Sometimes we forget just how fragile life really is.  On Saturday night, Chirine made the biggest saving throw of his life, and rolled a double-aught -- literally for his life.  Evidently Lord Vimuhla still needs Chirine on this plane of existance, because Chirine had a stroke which required emergency brain surgery, and he survived with little, if any permanent damage.  He has a bit of vertigo, which triggers his motion sickness, and sore muscles from the surgery, but given what happened, that's minor.

Saturday, after the Golden Gophers football game, I picked him up (he worked 11am to 7pm) and we drove home.  He left me at home (because I'd spent the time while he was at work at Mrs. Barker's, photographing Phil's Egyptology books so I can put them up for sale for her) and drove up to the new Tekumel Foundation office to install doornobs and locks on the new door for the collections room.  Before he left home, around 7:45 p.m. he complained that he had a headache starting.

At 9:14, I received a phone call saying that his headache had gotten much, much worse, and that everytime he moved he threw up.  Since he had the van, I called Thiolleb and her Nlyss who came to my rescue and brought me to Chirine.  When we arrived, Chirine was lying on the floor, next to a bucket.  We stowed the tools he'd been working with and, when he told us he couldn't walk, called an ambulance.

Co-workers of Joe, our firefighter/paramedic roommate, came to our rescue and transported him to the U of MN Medical center - Fairview (UMMC), which was the closest hospital.

He arrived at the UMMC, and was given meds for the pain and nausea.  His blood pressure was extremely high 200+ over 100+.  All of the usual neurological tests were normal - i.e. pupils equal and reactive, no numbness, no tingling, no one-sided weakness, etc.  It took them a while to get a CT-Scan, as another patient had just gone, but once they did they discovered a large blood clot at the back of his brain.  He was in surgery an hour and twenty minutes after the CT Scan, having also undergone a brain angiogram to check for malformed blood vessels. Thiolleb stayed with me while Jeff was in the ER, and Joe arrived right before the CT Scan -- he'd  been working but they let him take time off.  He was kind enough to drive Thiolleb home, then came back and stayed the rest of the night.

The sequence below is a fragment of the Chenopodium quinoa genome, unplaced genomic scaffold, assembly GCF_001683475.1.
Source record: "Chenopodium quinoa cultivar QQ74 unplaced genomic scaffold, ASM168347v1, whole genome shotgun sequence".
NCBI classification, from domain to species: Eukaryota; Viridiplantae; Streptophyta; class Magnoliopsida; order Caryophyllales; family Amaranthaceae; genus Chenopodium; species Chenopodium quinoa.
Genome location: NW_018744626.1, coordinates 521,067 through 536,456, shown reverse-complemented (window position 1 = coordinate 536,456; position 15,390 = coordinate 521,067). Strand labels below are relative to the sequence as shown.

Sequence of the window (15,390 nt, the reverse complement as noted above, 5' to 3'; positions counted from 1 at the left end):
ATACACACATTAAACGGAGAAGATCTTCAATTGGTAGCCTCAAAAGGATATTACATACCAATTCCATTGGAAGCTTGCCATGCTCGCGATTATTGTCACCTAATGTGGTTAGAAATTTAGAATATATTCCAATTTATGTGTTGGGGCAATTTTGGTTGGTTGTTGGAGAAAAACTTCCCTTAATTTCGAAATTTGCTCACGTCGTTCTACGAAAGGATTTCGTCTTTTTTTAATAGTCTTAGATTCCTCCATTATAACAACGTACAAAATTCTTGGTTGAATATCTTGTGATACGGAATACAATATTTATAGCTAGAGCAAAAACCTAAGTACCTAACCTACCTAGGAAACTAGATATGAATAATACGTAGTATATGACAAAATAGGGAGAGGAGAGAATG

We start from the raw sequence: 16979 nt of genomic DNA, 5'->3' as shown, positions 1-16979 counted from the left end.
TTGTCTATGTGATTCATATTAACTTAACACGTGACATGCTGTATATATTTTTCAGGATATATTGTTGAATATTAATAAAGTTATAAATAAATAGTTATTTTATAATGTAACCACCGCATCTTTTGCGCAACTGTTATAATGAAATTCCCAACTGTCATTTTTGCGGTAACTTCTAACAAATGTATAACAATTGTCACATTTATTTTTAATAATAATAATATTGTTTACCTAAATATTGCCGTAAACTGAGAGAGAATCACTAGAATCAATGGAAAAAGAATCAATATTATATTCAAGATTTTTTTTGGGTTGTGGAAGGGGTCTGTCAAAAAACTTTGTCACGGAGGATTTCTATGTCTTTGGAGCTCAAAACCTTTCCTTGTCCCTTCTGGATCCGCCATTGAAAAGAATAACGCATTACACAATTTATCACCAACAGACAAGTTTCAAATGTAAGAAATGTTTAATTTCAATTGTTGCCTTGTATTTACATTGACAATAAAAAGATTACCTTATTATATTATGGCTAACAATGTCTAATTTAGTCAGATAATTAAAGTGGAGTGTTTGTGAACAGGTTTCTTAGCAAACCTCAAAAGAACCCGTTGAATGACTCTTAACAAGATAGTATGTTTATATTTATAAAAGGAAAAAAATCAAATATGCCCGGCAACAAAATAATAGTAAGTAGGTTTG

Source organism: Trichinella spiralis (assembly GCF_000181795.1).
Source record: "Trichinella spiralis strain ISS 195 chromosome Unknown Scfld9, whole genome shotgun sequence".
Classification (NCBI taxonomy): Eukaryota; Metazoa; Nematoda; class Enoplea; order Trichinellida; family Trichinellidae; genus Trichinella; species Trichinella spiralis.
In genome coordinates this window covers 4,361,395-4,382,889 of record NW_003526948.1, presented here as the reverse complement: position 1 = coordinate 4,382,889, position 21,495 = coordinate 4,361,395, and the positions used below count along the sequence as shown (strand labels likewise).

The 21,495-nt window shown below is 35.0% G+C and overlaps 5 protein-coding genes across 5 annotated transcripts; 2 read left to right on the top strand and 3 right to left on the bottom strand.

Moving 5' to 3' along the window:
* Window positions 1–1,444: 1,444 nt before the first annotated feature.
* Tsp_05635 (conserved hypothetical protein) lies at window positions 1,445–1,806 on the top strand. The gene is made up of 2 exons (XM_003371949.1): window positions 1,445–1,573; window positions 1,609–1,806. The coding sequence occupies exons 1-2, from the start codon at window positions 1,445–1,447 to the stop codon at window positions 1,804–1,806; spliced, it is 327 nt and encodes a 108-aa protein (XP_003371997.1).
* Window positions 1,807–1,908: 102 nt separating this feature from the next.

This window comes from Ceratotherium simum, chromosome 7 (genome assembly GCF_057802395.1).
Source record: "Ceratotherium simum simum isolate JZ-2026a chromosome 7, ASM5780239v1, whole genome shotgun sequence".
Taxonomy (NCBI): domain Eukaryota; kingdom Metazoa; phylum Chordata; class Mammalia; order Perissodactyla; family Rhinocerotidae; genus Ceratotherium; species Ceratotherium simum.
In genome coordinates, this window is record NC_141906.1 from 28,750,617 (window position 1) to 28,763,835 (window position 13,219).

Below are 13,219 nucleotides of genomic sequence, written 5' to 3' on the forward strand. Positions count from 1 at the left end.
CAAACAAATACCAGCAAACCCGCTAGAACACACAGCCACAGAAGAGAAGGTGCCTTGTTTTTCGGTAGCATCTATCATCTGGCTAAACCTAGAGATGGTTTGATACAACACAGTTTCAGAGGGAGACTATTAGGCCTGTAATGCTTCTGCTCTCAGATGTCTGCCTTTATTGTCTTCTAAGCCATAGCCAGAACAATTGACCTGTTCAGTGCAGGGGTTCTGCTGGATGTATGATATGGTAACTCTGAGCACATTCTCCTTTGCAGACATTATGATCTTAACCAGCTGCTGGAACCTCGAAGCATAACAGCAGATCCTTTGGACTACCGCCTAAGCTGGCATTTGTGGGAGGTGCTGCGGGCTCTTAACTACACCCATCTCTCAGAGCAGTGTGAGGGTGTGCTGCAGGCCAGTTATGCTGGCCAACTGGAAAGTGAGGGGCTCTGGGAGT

The surgery took four hours.  They had to take a piece of skull out, open up the membranes covering the brain, and take out the clot while cauterizing any blood vessel that was still bleeding.  At 7 the next morning he was in the surgical ICU where he was checked every hour for neurological symptoms.  Joe and I left about 8 a.m.

They think the cause was high blood pressure; given his levels of stress lately, it's hardly surprising.

Monday night they transferred him from the ICU to a regular hospital ward.  He is very tired, but he knows the day and knows what happened to him.  If everything goes well, he'll be going home soon (Wednesday or Thursday, we hope).

I'm sure he'll be giving a full account of his adventures when he gets home.

I'm just glad he made his saving throw.

Wednesday, September 12, 2012

Whirling Blades Of Death!!!

*cough* Now that I have your attention... *cough* Thank you...

In amongst all the other myriad tasks that I'm struggling with (cleaning up the workshop, boxing old figures, sorting files, etc., etc., etc...) I have come up with a dilemma that I am hoping that all of you folks out there in Internet-land can help me with. And, yes, it does involve Whirling Blades of Death.

Back a few years ago, I was making some terrain for a game we Aethervoxes were putting on at The Source Comics and Games, here in the Twin Cities. The store has a huge sand table, which is normally covered with plywood; I made a set of 'terrain tiles' to fit this table, and we've run more then a few games on these. The issue at hand is set forth (or adumbrated, as Phil would have said:) in the following list of dimensions:

Table size at The Source: 63 1/2" by 137 1/2"

Standard folding table size here at the Workbench: 30" x 60"

Usual miniatures game table using these tables: 60" x 90" (Chanis, Ry, for example), 30" x 180 (the recent wedding, see previous post), or 60" x 60" (the "Pushing Lead On A Holiday Weekend" game, also see previous post)

Standard 'terrain tile' size to fit Source table: 23" x 40"

(N. B.: It takes nine tiles, plus an 18" x 23" 'filler' tile to cover the table at The Source; I shall leave figuring out how this actually works as an exercise for the reader. Might offer a prize, too.)

My problem is that 23 inches doesn't go very well into the dimensions of our standard tables. I can deal with the 40" length, but I am wondering if I should cut down all of the 'terrain tiles' to 20 inches instead of their present 23 inches. And yes, I know that I'll need to make a 20" x 20" filler for the 60" x 60" tables, and so on. But then, I got to thinking, which is always a dangerous thing.